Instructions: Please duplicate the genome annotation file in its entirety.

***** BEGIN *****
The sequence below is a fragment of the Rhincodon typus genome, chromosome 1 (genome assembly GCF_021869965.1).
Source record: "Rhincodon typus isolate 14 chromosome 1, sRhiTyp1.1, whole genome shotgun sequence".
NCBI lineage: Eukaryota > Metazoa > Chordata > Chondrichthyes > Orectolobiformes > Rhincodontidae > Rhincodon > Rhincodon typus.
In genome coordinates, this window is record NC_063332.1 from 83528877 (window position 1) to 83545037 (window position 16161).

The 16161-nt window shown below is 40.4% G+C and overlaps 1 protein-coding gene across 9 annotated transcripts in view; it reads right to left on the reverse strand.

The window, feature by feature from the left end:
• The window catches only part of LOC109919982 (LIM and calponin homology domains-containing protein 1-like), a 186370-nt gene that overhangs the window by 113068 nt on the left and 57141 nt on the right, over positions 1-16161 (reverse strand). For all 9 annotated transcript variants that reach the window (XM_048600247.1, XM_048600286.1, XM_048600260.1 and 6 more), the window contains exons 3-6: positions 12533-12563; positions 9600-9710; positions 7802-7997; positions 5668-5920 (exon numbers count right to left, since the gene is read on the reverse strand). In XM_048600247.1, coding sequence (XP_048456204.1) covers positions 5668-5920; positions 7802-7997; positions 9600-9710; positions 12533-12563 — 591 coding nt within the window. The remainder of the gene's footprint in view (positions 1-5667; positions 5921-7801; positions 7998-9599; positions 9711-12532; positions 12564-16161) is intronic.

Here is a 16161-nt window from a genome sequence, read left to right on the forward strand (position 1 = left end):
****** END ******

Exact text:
The sequence below is a fragment of the Rhincodon typus genome, chromosome 1 (genome assembly GCF_021869965.1).
Source record: "Rhincodon typus isolate 14 chromosome 1, sRhiTyp1.1, whole genome shotgun sequence".
NCBI lineage: Eukaryota > Metazoa > Chordata > Chondrichthyes > Orectolobiformes > Rhincodontidae > Rhincodon > Rhincodon typus.
In genome coordinates, this window is record NC_063332.1 from 83528877 (window position 1) to 83545037 (window position 16161).

The 16161-nt window shown below is 40.4% G+C and overlaps 1 protein-coding gene across 9 annotated transcripts in view; it reads right to left on the reverse strand.

The window, feature by feature from the left end:
• The window catches only part of LOC109919982 (LIM and calponin homology domains-containing protein 1-like), a 186370-nt gene that overhangs the window by 113068 nt on the left and 57141 nt on the right, over positions 1-16161 (reverse strand). For all 9 annotated transcript variants that reach the window (XM_048600247.1, XM_048600286.1, XM_048600260.1 and 6 more), the window contains exons 3-6: positions 12533-12563; positions 9600-9710; positions 7802-7997; positions 5668-5920 (exon numbers count right to left, since the gene is read on the reverse strand). In XM_048600247.1, coding sequence (XP_048456204.1) covers positions 5668-5920; positions 7802-7997; positions 9600-9710; positions 12533-12563 — 591 coding nt within the window. The remainder of the gene's footprint in view (positions 1-5667; positions 5921-7801; positions 7998-9599; positions 9711-12532; positions 12564-16161) is intronic.

Here is a 16161-nt window from a genome sequence, read left to right on the forward strand (position 1 = left end):